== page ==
Frequently they are found in alveolar arrangement, retaining the original outline of the alveoli of the lung (Fig. 4, b).
The pores or alveoli are angular elongated, white at first, then straw-color.
Pertaining to the alveoli, the cavities for the reception of the teeth.
The inferior border is hollowed out into alveoli, in which are implanted the superior molar and canine teeth.
Around this passage are grouped a number of honeycomb-like sacs, the air cells or alveoli of the lungs.
Owing to the absence of superior incisors in ruminants, the intermaxillary bone presents no alveoli.
The state of the alveoli and the teeth, shows that the molars had not yet pierced the gum.
Few or no intact epithelial cells may be found in the alveoli.
Its alveoli in one maxilla are closed and those in the opposite maxilla are more open than is normal.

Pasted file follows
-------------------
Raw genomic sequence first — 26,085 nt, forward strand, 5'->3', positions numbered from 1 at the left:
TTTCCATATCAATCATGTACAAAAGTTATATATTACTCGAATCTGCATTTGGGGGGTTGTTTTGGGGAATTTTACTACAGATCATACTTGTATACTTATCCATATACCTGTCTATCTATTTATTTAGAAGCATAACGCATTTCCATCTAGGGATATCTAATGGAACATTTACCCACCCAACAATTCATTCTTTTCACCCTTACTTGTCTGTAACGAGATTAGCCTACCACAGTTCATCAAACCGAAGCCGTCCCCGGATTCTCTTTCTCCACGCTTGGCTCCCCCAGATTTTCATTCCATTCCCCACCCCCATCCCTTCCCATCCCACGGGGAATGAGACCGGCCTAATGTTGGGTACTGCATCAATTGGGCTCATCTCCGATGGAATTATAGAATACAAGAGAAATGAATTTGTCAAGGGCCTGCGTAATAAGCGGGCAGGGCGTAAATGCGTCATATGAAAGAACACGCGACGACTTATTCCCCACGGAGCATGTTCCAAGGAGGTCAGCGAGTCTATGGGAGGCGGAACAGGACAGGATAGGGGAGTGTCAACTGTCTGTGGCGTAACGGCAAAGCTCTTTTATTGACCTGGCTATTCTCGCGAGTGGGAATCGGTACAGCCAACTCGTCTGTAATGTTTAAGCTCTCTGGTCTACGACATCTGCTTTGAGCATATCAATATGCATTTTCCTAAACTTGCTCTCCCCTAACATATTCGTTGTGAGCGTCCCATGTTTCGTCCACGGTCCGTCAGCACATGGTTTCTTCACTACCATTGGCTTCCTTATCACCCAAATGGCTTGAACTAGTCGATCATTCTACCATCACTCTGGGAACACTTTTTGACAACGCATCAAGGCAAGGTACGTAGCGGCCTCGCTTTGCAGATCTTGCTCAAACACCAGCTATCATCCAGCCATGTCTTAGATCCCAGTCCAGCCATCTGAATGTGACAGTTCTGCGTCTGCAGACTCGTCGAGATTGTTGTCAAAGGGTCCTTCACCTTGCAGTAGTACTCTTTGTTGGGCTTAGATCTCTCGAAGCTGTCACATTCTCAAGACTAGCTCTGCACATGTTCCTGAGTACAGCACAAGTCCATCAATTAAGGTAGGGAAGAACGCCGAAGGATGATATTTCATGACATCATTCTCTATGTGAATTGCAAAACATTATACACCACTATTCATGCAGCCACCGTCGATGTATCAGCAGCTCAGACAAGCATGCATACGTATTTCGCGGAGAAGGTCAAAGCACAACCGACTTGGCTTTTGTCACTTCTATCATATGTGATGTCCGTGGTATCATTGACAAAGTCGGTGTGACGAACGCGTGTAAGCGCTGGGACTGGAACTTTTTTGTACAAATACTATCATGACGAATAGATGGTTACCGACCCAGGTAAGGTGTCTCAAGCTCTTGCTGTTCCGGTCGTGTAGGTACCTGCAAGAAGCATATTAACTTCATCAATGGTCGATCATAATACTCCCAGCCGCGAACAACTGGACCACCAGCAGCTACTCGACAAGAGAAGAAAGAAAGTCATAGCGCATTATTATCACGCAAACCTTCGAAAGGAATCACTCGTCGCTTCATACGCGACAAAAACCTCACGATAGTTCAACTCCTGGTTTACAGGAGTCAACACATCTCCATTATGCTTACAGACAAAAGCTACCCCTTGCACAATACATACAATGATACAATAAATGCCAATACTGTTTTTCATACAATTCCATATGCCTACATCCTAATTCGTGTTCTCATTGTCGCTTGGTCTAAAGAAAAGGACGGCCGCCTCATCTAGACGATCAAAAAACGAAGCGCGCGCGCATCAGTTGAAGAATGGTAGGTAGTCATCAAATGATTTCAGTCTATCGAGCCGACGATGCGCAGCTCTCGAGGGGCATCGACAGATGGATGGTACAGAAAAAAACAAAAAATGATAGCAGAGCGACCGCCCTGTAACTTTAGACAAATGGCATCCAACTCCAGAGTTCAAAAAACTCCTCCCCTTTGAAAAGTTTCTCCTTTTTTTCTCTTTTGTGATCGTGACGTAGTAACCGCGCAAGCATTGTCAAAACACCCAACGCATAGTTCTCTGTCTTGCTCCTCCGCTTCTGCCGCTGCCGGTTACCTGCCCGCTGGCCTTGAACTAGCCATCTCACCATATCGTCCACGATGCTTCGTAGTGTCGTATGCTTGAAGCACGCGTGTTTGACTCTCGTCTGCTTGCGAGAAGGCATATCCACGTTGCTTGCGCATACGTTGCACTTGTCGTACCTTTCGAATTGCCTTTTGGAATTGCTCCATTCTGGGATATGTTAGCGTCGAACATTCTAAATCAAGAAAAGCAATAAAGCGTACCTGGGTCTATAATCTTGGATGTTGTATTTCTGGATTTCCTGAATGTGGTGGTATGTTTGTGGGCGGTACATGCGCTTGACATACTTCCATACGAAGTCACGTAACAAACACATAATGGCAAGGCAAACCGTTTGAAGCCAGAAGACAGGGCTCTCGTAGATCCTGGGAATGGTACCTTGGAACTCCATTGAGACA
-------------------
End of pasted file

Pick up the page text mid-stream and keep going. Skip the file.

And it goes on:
The teeth become loose, project from the alveoli, and sometimes fall out.
1706, from Latin alveolus "a tray, trough, basin; bed of a small river," diminutive of alvus "belly, stomach, paunch, bowels; hold of a ship," from PIE *aulo- "hole, cavity" (cf. Greek aulos "tube, pipe," Old Church Slavonic uliji, Lithuanian aulys "beehive" (hollow trunk), Armenian yli "pregnant").
alveolus al·ve·o·lus (āl-vē'ə-ləs)
n. pl. al·ve·o·li (-lī')
A small angular cavity or pit, such as a tooth socket or an air sac.